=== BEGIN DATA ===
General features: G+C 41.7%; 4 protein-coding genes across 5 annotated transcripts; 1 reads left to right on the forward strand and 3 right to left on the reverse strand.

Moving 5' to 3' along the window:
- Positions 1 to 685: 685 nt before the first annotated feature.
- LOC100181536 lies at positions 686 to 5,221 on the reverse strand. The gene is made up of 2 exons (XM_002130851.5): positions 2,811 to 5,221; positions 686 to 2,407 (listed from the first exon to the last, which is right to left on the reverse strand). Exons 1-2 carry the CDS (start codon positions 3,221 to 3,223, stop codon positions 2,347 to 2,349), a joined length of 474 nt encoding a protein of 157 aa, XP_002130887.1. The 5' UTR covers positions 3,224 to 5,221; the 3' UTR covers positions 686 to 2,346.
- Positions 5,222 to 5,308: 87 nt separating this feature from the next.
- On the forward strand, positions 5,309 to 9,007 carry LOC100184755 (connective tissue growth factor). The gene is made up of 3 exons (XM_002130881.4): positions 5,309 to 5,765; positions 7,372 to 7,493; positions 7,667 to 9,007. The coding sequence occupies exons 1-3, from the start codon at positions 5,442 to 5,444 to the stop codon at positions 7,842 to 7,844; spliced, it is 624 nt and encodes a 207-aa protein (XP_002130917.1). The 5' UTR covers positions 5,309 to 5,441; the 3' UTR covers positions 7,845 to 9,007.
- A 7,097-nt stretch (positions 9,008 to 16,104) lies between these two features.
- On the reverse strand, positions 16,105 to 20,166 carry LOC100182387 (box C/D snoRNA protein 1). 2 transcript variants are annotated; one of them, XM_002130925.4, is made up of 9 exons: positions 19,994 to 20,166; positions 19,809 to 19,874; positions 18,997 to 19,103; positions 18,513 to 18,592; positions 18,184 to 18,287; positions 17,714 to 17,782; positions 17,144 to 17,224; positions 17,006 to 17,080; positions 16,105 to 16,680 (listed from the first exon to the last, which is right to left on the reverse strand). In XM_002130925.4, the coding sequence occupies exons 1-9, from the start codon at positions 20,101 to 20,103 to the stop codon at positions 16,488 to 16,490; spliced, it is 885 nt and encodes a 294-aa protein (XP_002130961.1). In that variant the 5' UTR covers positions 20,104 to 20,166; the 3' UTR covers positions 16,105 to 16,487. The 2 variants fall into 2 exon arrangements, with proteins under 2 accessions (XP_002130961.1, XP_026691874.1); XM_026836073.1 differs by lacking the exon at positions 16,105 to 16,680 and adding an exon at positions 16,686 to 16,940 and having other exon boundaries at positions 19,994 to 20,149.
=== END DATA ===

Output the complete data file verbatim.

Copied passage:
General features: G+C 41.7%; 4 protein-coding genes across 5 annotated transcripts; 1 reads left to right on the forward strand and 3 right to left on the reverse strand.

Moving 5' to 3' along the window:
- Positions 1 to 685: 685 nt before the first annotated feature.
- LOC100181536 lies at positions 686 to 5,221 on the reverse strand. The gene is made up of 2 exons (XM_002130851.5): positions 2,811 to 5,221; positions 686 to 2,407 (listed from the first exon to the last, which is right to left on the reverse strand). Exons 1-2 carry the CDS (start codon positions 3,221 to 3,223, stop codon positions 2,347 to 2,349), a joined length of 474 nt encoding a protein of 157 aa, XP_002130887.1. The 5' UTR covers positions 3,224 to 5,221; the 3' UTR covers positions 686 to 2,346.
- Positions 5,222 to 5,308: 87 nt separating this feature from the next.
- On the forward strand, positions 5,309 to 9,007 carry LOC100184755 (connective tissue growth factor). The gene is made up of 3 exons (XM_002130881.4): positions 5,309 to 5,765; positions 7,372 to 7,493; positions 7,667 to 9,007. The coding sequence occupies exons 1-3, from the start codon at positions 5,442 to 5,444 to the stop codon at positions 7,842 to 7,844; spliced, it is 624 nt and encodes a 207-aa protein (XP_002130917.1). The 5' UTR covers positions 5,309 to 5,441; the 3' UTR covers positions 7,845 to 9,007.
- A 7,097-nt stretch (positions 9,008 to 16,104) lies between these two features.
- On the reverse strand, positions 16,105 to 20,166 carry LOC100182387 (box C/D snoRNA protein 1). 2 transcript variants are annotated; one of them, XM_002130925.4, is made up of 9 exons: positions 19,994 to 20,166; positions 19,809 to 19,874; positions 18,997 to 19,103; positions 18,513 to 18,592; positions 18,184 to 18,287; positions 17,714 to 17,782; positions 17,144 to 17,224; positions 17,006 to 17,080; positions 16,105 to 16,680 (listed from the first exon to the last, which is right to left on the reverse strand). In XM_002130925.4, the coding sequence occupies exons 1-9, from the start codon at positions 20,101 to 20,103 to the stop codon at positions 16,488 to 16,490; spliced, it is 885 nt and encodes a 294-aa protein (XP_002130961.1). In that variant the 5' UTR covers positions 20,104 to 20,166; the 3' UTR covers positions 16,105 to 16,487. The 2 variants fall into 2 exon arrangements, with proteins under 2 accessions (XP_002130961.1, XP_026691874.1); XM_026836073.1 differs by lacking the exon at positions 16,105 to 16,680 and adding an exon at positions 16,686 to 16,940 and having other exon boundaries at positions 19,994 to 20,149.